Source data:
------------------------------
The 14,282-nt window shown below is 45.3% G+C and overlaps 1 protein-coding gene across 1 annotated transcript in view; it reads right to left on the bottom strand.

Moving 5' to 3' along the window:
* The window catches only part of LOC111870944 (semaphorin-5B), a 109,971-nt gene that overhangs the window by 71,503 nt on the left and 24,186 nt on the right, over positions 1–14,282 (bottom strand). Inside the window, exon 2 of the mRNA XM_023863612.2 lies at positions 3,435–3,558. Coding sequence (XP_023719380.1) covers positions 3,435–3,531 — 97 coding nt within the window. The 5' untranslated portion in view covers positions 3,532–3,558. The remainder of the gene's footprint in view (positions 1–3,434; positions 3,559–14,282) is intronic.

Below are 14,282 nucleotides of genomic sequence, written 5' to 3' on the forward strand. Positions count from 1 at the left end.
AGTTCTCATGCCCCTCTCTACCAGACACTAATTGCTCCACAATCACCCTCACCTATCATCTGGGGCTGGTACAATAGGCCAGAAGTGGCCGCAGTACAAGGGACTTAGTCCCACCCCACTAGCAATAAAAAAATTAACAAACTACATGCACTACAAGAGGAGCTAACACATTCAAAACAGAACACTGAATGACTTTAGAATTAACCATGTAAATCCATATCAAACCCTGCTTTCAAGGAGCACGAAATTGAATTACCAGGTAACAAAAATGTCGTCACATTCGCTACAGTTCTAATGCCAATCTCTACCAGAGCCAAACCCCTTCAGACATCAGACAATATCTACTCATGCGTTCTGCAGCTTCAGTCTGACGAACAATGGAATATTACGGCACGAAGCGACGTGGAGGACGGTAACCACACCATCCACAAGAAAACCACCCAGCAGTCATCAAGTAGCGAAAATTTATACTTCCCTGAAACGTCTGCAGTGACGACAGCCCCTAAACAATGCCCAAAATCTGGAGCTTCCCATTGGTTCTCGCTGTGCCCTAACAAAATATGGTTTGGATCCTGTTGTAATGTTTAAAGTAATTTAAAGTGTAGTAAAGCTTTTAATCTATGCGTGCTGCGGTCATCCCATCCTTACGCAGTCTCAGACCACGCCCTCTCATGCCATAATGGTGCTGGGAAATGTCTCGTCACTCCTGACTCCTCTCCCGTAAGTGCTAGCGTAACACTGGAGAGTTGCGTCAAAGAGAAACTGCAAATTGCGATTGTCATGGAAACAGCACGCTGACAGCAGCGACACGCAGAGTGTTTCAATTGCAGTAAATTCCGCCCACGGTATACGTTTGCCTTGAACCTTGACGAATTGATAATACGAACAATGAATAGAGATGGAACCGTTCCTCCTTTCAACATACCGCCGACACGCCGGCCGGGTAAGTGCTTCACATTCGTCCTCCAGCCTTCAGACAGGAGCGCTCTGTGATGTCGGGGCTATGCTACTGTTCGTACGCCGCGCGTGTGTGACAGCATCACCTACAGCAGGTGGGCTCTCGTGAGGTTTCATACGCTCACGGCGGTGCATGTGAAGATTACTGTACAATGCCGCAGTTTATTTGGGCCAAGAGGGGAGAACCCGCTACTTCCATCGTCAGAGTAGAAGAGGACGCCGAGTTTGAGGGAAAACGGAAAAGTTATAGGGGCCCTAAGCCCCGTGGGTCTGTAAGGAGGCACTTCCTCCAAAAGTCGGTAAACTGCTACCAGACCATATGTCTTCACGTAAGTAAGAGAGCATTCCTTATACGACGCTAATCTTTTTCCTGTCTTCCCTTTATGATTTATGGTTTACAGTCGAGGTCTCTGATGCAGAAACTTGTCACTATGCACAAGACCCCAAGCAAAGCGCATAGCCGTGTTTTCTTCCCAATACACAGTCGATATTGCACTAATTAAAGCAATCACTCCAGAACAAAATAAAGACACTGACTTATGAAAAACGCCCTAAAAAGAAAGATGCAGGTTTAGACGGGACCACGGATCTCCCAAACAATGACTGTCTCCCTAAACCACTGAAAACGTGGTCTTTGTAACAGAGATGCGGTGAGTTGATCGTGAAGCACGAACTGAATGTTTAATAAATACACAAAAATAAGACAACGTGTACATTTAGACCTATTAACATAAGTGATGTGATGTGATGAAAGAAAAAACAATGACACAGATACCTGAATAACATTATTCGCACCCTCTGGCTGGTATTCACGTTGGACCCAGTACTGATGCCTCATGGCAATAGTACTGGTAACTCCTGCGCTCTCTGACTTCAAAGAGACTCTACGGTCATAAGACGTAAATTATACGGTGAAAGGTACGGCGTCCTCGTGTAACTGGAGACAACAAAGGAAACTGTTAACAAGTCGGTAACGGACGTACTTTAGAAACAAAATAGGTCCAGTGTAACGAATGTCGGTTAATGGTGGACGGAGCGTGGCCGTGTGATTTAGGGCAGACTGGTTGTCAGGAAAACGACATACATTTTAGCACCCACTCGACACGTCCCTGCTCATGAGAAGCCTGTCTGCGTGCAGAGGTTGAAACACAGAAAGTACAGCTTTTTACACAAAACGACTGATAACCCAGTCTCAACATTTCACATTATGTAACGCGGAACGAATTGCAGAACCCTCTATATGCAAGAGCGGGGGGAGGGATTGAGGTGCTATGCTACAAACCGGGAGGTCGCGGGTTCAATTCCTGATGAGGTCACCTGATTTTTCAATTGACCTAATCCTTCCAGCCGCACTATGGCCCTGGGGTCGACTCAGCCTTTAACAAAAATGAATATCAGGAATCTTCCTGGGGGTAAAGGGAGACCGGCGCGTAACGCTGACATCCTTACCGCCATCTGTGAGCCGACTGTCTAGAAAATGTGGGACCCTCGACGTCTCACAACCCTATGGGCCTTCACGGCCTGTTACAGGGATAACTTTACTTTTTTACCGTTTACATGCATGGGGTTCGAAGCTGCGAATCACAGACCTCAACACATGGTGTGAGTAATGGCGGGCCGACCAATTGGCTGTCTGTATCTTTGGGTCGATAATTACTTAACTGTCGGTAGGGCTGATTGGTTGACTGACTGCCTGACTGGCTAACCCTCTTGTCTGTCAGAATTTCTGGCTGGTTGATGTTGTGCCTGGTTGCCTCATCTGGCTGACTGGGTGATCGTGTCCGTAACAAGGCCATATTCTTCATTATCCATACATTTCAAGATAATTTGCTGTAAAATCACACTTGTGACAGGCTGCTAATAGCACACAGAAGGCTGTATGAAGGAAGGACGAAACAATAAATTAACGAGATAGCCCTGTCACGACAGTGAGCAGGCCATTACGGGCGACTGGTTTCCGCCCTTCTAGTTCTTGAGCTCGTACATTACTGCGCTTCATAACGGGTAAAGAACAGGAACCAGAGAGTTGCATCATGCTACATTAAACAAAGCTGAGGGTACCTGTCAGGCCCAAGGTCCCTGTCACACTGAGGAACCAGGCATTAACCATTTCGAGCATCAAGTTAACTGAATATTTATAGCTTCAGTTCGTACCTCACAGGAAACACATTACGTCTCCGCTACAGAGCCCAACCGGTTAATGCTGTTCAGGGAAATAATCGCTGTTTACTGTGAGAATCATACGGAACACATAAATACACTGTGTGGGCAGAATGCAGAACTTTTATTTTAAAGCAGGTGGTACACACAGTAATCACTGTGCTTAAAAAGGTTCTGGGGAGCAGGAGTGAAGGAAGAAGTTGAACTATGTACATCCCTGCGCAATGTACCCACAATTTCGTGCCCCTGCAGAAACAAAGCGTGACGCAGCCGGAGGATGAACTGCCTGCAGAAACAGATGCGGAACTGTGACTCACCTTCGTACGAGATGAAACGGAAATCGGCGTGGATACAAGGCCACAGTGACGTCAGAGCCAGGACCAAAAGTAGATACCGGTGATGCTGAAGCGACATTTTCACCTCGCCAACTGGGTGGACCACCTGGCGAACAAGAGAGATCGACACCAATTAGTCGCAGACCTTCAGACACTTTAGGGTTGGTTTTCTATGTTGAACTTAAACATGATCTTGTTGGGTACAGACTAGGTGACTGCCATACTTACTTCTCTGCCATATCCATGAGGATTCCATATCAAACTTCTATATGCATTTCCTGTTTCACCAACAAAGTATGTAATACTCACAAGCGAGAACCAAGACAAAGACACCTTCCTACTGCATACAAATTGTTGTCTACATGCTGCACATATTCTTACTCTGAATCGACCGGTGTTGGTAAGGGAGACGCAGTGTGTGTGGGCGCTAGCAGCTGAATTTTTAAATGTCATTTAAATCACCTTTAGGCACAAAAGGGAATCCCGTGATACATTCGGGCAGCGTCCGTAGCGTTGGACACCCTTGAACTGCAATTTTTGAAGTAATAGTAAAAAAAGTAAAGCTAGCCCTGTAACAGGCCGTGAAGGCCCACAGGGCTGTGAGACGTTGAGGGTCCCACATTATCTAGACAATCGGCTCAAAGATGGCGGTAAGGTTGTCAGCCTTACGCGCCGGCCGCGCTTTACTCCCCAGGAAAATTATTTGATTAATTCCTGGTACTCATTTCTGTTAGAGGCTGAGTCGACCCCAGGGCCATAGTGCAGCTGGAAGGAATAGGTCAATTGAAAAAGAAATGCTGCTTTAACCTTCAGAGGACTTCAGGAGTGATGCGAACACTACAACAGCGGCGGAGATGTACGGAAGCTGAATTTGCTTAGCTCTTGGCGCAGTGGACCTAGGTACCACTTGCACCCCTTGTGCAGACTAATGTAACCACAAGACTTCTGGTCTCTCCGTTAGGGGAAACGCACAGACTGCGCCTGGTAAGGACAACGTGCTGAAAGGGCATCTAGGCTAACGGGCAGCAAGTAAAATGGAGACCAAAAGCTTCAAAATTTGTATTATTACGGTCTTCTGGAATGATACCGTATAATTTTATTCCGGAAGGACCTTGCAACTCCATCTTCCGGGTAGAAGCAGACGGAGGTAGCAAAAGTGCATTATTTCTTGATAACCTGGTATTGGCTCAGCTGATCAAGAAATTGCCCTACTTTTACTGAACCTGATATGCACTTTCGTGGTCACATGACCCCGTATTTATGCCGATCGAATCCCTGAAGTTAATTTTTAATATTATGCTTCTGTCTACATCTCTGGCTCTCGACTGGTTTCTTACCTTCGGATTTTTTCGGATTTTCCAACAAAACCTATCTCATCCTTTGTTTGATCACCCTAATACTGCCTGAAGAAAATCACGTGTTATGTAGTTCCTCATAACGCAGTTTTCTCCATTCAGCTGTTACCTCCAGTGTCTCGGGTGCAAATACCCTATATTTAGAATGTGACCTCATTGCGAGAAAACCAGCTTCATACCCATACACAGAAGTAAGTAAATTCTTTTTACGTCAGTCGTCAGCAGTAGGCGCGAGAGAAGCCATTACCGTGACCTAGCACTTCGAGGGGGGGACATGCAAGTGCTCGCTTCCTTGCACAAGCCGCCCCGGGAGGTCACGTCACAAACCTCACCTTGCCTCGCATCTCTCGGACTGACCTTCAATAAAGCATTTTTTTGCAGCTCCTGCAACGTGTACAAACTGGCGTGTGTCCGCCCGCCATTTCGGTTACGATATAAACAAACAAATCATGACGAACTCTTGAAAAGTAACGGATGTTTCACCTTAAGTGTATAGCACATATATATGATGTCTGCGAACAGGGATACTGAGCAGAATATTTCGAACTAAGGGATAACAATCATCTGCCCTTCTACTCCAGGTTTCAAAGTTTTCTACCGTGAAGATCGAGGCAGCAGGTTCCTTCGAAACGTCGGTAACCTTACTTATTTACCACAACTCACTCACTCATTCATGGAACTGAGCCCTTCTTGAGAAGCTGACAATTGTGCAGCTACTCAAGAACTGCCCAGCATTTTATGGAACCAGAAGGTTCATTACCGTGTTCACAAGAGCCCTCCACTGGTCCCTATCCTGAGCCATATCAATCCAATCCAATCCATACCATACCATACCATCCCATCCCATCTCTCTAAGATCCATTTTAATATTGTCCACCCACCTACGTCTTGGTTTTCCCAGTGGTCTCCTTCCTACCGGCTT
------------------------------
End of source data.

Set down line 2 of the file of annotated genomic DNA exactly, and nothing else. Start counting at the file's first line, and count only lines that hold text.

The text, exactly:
Moving 5' to 3' along the window: